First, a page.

Walking is one of the daily activities that your dog eagerly anticipates. Your dog’s eagerness to explore the surroundings triggers his instinct to run ahead and drag you along. It’s a natural dog behaviour that must be managed so that daily walks would be an enjoyable experience.
If your dog is a leash puller, he must be taught to walk calmly on a lead. But rather than focus on how to stop your dog from pulling, concentrate on reducing his excitement. To help you manage your dog’s excitement, apply these tried-and-tested strategies to get lasting results.
1. Be a calm and confident pack leader
A successful dog walking session starts with the right mindset and energy. Dogs are instinctive pack animals that look to their leader for directions. Being the pack leader, you must have the ability and the confidence to give commands and follow through without hesitation. With your firm leadership, your dog will be more inclined to submit to you and behave positively.
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2. Teach your dog to walk on a loose lead during dog leash training
- Tire your dog before the walk.
Let your dog run around the garden or play with him with his favourite toy for twenty minutes. Taking out the excess energy will calm him down and make him more responsive to you.
- Have your dog sit quietly as you get the lead and other equipment ready.
Your dog should remain calm even as you attach the lead to his collar. Reinforce his obedience by praising him in an upbeat tone or rewarding him with a treat. If he refuses to comply, stop what you’re doing, hide the lead from him, and walk away. Wait for him to calm down before attaching the lead again.
- Take control of the situation.
The anticipation of the walk makes your dog extremely excited. His instinct is to run ahead to get to his desired location as quickly as possible. To prevent this, you should take control by stopping instead of reflexively yanking him back when he pulls. He’ll realise that this is an obstacle that will keep him farther from his goal. Wait for the lead to relax before continuing with the walk.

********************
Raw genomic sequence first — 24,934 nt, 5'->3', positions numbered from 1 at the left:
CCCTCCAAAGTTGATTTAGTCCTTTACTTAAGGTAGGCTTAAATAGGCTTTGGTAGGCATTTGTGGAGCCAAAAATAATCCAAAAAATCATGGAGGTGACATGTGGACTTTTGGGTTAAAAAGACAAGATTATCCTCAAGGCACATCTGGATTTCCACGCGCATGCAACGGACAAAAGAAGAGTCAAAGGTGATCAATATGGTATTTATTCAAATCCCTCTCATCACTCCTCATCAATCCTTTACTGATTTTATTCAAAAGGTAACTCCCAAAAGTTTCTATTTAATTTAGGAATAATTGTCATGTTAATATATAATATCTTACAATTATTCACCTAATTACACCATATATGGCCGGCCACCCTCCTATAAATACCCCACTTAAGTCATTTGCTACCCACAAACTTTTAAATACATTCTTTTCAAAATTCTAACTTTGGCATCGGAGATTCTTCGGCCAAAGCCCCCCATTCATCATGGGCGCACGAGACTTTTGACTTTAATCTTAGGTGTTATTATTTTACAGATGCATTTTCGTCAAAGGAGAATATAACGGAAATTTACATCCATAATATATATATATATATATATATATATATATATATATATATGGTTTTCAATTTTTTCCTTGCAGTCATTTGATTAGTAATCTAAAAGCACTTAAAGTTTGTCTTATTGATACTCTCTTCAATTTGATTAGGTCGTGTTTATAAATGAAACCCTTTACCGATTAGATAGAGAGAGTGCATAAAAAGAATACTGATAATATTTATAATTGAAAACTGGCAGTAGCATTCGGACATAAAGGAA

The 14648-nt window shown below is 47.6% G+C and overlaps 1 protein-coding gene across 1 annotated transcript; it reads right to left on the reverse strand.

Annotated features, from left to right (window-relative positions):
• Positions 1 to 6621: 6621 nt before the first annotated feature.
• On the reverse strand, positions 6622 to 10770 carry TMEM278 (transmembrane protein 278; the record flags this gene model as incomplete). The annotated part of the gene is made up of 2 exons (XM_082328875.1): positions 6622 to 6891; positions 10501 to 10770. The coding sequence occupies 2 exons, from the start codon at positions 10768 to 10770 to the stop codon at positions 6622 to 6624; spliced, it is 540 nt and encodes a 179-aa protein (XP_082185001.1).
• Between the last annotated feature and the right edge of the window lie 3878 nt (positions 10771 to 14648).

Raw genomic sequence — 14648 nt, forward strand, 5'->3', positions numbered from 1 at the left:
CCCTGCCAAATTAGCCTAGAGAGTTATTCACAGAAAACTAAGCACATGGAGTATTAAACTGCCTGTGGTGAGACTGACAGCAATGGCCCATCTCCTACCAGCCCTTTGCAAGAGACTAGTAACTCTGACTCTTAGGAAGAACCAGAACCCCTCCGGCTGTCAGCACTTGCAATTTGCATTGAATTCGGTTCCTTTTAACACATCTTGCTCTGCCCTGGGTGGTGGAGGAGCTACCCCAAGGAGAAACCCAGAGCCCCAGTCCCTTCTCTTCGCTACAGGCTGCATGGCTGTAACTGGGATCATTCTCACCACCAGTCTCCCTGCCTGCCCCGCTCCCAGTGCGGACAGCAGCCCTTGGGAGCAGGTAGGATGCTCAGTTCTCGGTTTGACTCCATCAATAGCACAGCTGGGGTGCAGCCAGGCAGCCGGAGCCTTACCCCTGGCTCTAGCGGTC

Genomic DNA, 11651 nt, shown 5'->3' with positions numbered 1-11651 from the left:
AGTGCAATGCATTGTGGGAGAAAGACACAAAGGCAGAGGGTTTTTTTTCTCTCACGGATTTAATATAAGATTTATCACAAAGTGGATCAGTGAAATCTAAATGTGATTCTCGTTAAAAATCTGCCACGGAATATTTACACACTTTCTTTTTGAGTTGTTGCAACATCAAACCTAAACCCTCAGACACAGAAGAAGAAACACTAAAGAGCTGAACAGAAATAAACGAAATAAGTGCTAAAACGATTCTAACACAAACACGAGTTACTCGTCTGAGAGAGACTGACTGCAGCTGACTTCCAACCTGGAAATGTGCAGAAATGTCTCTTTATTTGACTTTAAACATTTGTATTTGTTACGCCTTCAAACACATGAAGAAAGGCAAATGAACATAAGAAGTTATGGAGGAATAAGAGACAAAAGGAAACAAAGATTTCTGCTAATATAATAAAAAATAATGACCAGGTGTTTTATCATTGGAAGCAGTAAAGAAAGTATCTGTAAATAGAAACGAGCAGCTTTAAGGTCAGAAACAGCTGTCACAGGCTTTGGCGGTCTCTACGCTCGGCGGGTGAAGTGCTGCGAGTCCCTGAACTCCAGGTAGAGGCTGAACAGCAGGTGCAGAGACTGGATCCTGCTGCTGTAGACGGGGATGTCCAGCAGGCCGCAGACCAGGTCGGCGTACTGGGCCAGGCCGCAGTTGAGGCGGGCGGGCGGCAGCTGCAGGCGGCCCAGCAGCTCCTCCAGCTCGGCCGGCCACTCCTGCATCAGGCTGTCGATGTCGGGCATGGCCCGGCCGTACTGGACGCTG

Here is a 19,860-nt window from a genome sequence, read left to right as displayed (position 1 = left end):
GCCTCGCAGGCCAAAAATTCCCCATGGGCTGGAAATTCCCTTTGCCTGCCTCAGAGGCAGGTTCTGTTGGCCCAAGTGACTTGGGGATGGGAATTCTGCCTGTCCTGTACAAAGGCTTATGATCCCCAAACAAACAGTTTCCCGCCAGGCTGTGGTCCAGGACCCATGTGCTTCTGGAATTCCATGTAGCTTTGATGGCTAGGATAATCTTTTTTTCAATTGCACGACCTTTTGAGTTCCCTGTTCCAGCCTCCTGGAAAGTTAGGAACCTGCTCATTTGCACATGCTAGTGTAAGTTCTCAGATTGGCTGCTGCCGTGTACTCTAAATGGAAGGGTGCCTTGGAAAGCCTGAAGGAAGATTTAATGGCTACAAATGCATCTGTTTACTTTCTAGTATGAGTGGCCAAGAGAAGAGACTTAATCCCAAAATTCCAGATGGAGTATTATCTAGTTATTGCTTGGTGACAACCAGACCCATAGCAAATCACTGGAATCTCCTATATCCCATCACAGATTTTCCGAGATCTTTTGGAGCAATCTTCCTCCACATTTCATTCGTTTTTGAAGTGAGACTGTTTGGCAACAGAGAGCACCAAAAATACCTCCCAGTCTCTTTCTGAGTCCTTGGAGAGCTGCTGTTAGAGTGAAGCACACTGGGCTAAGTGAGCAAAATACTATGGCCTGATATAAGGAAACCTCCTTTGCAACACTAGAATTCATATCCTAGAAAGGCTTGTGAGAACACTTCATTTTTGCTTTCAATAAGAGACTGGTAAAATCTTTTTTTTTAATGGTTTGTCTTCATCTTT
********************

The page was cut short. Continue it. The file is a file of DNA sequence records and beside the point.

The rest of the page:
- Use rewards and vocal cues.
When your dog pulls on the lead, stop and take a few steps back. Reinforce this action by issuing vocal cues like ‘let’s go’ whilst going in the other direction. This prompts your dog to follow you at a steady pace. Reward him for his obedience and compliance. He’ll learn to associate treats with good behaviour.
3. Change up your dog’s walking routine.
You can change your walking routine so that he’s left wondering what you’ll do next. The unpredictability will make him pay attention to you every step of the way. Vary your techniques by changing routes or doing something new. An example would be walking around in circles or doing a figure of eight.
4. Use the right equipment correctly.
Using the right tools will help your training sessions be more effective and make your dog progress faster.
- Collars and leads
If you have a big, powerful dog with a strong pull, like a Bernese mountain dog or Great Dane, a front-clip harness is ideal. Dogs are less likely to pull with this type of harness. A short lead is preferable because it prevents your dog from pulling too far away. It’s also much easier for you to regain control when he tries to pull as the front-clip harness will throw them off balance. For dogs with heads slimmer than their necks, a Martingale collar is the best option. Learn more about this by checking our guide on dog lead types and harnesses.
Toys and edible rewards help reinforce the behaviour you want your dog to learn. Test a variety of treats to determine what your dog likes. Bring his favourite treats during your walks. Let your dog know what you have by passing your fist in front of his nose.
Pulling on a lead is an issue that can be prevented and managed with training and practice. It requires time and patience to train your dog to walk on a loose lead. There’ll be challenges along the way, but don’t be discouraged by the setbacks. In time, you will reap the rewards of your hard work. You will have a happy, healthy, and well-behaved dog.